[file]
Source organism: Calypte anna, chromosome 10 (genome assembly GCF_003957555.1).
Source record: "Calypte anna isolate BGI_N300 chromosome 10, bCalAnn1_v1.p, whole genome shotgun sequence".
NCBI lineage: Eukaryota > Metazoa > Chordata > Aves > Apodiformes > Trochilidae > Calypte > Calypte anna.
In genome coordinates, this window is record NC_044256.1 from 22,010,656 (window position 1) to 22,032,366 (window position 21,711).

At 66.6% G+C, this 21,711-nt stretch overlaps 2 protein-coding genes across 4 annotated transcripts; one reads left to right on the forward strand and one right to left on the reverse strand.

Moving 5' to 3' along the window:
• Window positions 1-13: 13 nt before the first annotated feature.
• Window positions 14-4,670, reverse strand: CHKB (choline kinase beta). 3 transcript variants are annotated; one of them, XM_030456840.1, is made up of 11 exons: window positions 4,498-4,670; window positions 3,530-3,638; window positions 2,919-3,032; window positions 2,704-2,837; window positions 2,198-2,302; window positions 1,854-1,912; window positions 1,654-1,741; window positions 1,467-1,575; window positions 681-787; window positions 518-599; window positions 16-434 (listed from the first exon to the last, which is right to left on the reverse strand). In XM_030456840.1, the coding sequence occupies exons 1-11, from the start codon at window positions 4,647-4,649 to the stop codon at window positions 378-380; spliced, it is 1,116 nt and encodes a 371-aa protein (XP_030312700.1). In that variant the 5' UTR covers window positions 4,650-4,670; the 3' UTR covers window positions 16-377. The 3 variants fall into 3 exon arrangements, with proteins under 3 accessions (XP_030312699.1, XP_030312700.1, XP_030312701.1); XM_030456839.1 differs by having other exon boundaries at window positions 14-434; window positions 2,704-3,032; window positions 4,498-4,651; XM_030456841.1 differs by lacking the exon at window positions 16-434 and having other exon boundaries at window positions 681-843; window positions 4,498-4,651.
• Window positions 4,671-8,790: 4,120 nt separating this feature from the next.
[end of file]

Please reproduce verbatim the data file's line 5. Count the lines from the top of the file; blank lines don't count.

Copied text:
At 66.6% G+C, this 21,711-nt stretch overlaps 2 protein-coding genes across 4 annotated transcripts; one reads left to right on the forward strand and one right to left on the reverse strand.